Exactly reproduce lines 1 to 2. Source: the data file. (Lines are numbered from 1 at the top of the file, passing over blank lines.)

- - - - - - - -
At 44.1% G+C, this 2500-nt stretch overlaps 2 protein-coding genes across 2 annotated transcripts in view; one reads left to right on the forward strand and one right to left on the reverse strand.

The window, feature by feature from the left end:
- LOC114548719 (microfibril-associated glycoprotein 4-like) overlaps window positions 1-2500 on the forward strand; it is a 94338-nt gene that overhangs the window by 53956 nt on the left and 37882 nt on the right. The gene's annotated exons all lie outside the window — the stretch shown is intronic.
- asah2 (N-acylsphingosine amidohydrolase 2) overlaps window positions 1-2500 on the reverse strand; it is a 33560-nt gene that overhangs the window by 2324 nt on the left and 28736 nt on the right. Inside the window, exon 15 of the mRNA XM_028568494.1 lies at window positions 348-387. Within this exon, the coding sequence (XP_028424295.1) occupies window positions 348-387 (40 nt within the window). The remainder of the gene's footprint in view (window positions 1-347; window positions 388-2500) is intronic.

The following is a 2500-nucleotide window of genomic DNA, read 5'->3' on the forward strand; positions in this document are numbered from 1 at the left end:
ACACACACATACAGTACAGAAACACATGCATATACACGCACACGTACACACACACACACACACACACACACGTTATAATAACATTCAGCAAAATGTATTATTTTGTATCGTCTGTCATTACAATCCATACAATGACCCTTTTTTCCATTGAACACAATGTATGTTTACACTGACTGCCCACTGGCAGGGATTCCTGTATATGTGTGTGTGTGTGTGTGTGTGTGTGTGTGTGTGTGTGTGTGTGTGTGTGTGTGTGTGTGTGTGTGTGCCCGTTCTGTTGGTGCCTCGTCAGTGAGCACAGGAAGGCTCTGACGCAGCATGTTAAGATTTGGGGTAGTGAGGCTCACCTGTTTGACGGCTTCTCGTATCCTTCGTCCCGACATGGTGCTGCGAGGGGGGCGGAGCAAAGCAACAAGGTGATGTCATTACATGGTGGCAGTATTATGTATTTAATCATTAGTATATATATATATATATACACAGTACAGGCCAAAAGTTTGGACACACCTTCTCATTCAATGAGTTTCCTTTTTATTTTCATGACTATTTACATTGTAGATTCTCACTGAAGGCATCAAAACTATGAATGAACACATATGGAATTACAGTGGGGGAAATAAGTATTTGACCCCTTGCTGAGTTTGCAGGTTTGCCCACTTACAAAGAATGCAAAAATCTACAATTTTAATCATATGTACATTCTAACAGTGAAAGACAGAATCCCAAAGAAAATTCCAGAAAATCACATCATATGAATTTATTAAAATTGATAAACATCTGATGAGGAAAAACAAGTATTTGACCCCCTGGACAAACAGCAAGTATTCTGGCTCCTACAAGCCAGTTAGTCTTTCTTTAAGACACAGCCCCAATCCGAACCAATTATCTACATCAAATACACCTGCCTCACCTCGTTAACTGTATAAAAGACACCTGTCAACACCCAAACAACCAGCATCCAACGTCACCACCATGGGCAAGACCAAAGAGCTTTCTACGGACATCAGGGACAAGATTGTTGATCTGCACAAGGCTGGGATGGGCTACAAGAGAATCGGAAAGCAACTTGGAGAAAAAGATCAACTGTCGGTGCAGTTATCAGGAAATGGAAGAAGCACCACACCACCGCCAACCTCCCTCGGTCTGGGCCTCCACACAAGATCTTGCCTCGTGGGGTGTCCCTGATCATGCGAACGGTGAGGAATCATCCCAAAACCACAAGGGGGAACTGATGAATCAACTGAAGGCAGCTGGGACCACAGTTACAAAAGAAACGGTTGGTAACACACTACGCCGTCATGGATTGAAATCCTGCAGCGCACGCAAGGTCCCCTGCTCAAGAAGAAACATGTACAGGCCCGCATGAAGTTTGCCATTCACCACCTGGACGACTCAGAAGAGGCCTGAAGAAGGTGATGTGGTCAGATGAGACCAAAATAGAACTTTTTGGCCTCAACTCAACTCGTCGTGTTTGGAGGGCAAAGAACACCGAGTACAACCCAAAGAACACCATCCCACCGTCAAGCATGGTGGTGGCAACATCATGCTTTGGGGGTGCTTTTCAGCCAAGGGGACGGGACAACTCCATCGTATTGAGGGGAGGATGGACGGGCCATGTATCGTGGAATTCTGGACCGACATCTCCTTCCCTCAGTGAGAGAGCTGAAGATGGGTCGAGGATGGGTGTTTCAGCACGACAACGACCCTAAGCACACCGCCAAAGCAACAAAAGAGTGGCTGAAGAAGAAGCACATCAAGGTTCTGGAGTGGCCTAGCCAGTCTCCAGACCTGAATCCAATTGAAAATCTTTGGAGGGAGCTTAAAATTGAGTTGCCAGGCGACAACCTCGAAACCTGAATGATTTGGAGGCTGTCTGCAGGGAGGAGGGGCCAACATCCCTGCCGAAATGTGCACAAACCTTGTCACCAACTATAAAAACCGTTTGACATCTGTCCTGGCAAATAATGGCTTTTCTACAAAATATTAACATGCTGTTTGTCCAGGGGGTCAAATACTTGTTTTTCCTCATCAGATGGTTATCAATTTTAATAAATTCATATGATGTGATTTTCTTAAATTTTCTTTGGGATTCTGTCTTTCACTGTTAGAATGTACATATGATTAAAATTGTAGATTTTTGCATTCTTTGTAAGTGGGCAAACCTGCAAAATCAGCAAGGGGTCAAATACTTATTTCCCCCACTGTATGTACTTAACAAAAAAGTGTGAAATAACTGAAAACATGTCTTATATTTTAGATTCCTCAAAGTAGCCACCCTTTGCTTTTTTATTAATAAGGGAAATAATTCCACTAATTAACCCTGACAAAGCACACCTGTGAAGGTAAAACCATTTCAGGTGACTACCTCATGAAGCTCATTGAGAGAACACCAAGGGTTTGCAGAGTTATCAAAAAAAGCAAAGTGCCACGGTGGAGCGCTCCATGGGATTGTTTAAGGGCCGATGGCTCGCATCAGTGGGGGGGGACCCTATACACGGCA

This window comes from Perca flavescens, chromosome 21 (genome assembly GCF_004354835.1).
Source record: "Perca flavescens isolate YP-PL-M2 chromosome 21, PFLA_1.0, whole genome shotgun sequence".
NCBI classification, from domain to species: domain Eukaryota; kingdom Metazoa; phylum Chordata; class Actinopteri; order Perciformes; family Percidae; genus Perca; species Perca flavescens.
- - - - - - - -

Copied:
At 44.1% G+C, this 2500-nt stretch overlaps 2 protein-coding genes across 2 annotated transcripts in view; one reads left to right on the forward strand and one right to left on the reverse strand.

The window, feature by feature from the left end: